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Principles of soil occurrence in the lower Coal River Valley, South-East Tasmania

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Holz, GK (1994) Principles of soil occurrence in the lower Coal River Valley, South-East Tasmania. PhD thesis, University of Tasmania.

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Abstract

Techniques and approaches from the disciplines of pedology and geomorphology
have been integrated to investigate the distribution and properties of soils, the development
of landscapes, and to provide insights about previous climates and pedogenic processes in
two areas in SE-Tasmania. The study areas include a coalesced fan landscape on a farm near
Cambridge owned by the University of Tasmania, and a landscape of predominantly valley
floor alluvial deposits in the Coal River Valley north of Richmond.
Stratigraphic investigations show the landscape of the University Farm to be a
pediment cut in predominantlyTertiary sediments covered by a veneer of Quaternary clastic
deposits, with isolated outliers of Jurassic dolerite and Triassic sandstone rising above it.
Stratigraphic units have been identified in the pedisediment based on differences in
composition (source and nature of the sediment) and age (relative position in the landscape,
degree of weathering and dissection). Sedimentological evidence suggests that these units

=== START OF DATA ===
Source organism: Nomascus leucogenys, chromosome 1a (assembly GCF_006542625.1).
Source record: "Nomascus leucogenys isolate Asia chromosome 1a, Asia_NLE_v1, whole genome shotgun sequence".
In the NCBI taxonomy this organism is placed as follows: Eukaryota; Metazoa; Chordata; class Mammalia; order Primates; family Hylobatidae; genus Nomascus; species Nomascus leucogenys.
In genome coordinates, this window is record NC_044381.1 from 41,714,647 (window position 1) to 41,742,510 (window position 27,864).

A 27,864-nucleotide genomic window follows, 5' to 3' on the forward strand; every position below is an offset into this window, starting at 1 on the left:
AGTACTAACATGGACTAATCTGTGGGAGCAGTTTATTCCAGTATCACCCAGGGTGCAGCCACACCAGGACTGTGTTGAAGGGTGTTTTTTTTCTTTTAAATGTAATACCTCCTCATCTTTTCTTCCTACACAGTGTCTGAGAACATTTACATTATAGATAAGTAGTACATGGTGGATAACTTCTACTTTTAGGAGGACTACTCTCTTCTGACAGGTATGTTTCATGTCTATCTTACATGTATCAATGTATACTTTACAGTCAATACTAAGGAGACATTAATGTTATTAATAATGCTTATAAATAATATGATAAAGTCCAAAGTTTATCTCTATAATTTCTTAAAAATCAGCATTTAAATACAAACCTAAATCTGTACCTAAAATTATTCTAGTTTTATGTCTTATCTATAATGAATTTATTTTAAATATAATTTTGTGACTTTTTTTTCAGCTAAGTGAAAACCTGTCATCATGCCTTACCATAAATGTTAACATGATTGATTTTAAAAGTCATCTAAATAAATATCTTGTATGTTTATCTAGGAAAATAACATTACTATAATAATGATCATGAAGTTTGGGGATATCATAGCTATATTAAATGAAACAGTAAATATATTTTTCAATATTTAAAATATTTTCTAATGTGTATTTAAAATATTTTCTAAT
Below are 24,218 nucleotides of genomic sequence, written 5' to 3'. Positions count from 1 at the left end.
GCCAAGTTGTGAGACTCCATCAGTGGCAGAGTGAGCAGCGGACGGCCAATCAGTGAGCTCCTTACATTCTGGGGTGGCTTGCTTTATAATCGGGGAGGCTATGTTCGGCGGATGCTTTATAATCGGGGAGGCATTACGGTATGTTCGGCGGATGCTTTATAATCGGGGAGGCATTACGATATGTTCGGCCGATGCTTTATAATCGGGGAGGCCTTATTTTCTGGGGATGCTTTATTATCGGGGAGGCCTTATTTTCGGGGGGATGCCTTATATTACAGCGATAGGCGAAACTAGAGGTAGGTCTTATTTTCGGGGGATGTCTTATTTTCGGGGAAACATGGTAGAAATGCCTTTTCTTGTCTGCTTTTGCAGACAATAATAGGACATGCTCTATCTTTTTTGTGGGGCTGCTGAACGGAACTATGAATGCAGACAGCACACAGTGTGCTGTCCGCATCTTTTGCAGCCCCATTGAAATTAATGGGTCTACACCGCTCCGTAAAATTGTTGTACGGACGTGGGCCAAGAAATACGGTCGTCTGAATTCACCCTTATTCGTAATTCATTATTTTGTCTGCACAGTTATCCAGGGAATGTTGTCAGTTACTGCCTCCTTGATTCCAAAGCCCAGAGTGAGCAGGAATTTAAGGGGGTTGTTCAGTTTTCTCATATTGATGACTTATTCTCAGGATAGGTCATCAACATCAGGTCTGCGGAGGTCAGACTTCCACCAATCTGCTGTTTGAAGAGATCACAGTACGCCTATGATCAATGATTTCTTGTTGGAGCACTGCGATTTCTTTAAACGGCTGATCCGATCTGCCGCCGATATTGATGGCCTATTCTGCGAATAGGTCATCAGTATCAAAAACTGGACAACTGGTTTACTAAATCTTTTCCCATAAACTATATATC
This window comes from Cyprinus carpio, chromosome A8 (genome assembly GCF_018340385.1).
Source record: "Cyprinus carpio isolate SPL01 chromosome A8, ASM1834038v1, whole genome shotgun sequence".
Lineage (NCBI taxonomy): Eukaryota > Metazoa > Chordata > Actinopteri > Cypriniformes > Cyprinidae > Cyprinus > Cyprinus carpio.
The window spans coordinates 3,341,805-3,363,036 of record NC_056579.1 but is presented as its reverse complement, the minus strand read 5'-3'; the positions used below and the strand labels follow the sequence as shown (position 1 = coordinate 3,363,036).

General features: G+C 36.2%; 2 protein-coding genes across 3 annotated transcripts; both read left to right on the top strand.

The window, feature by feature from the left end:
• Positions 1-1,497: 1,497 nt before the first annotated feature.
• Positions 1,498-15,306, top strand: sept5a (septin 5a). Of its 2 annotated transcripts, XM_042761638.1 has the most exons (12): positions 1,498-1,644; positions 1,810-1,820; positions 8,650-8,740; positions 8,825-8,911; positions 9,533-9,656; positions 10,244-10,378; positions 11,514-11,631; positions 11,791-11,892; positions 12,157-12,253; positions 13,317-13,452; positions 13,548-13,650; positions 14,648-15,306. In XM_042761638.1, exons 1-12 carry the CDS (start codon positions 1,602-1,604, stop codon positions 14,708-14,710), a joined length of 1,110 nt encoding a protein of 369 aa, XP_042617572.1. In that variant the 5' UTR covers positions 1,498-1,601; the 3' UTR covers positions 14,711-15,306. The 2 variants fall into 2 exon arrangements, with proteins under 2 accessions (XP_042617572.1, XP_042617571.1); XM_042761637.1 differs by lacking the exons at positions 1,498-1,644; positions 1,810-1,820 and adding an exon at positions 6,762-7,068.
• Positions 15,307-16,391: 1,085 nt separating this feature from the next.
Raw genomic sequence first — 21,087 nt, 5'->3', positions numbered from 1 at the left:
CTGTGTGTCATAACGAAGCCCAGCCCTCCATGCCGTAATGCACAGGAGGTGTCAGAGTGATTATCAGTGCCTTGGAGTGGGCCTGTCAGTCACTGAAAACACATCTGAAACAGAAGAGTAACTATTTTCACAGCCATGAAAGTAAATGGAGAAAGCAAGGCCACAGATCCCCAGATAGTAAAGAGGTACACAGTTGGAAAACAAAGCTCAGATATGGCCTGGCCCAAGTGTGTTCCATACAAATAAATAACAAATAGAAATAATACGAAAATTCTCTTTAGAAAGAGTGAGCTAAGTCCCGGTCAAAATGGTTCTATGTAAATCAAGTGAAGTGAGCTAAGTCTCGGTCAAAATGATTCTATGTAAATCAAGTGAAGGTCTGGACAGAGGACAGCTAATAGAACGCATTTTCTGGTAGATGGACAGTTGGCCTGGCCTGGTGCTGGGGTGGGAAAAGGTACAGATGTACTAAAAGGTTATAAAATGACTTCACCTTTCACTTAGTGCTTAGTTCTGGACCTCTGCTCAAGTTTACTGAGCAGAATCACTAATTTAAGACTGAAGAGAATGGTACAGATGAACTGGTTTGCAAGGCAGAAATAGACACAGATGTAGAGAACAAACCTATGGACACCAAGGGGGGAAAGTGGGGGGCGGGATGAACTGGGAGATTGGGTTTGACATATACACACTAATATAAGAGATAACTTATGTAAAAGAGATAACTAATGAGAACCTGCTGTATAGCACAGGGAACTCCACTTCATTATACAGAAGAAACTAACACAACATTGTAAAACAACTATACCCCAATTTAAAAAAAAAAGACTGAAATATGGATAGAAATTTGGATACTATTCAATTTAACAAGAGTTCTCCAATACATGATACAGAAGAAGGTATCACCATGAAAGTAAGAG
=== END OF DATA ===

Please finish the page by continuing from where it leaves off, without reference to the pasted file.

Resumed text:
have been formed by processes of lateral planation and alluvial and debris flow deposition
ie., processes associated with both pediment and alluvial fan formation.
Soil properties are related to the characteristics of each stratigraphic unit. They are
attributable to both the composition and age of the unit. Sand infills have been identified in
some soils and investigated using quartz grain morphoscopy and granulometric analysis. The
infill phenomenon can be used as a time stratigraphic marker and provides insights about
previous climatic conditions. Ferricrete and silcrete deposits were shown to have formed
over discrete intervals of time due to precipitation from iron and silicon bearing groundwater
flowing from higher level Jurassic dolerite and Triassic sandstone across hydraulic
discontinuities in Tertiary sediments.
The Coal River Valley has been shown to have a complex distribution of Quaternary
sediments. These include alluvial deposits in a sequence of alluvial terraces (five
stratigraphic units identified), pedisediment deposited on a surface cut in Tertiary basalt and
Tertiary sediments (two stratigraphic units identified), and aeolian deposits (two units
described). Soil profile classes have been identified developed in the stratigraphic units.
Chronofunctions of properties of soils on alluvial stratigraphic units have been
established, the most useful of which are depth functions of %Total K (best for soils on
older units) and %Total P (best for soils on younger units). Soil morphological development
with age has been found to be generally consistent with findings of previous studies in
eastern Australia.

Item Type: Thesis (PhD)
Keywords: Soils, Soils
Copyright Holders: The Author
Copyright Information:

Copyright 1994 the Author - The University is continuing to endeavour to trace the copyright
owner(s) and in the meantime this item has been reproduced here in good faith. We
would be pleased to hear from the copyright owner(s).

Additional Information:

Includes bibliographical references (p. 236-253). Col. folded map in pocket at back of vol. Thesis (Ph.D.)--University of Tasmania, 1994

Date Deposited: 19 Dec 2014 02:34
Last Modified: 27 Jun 2017 04:03
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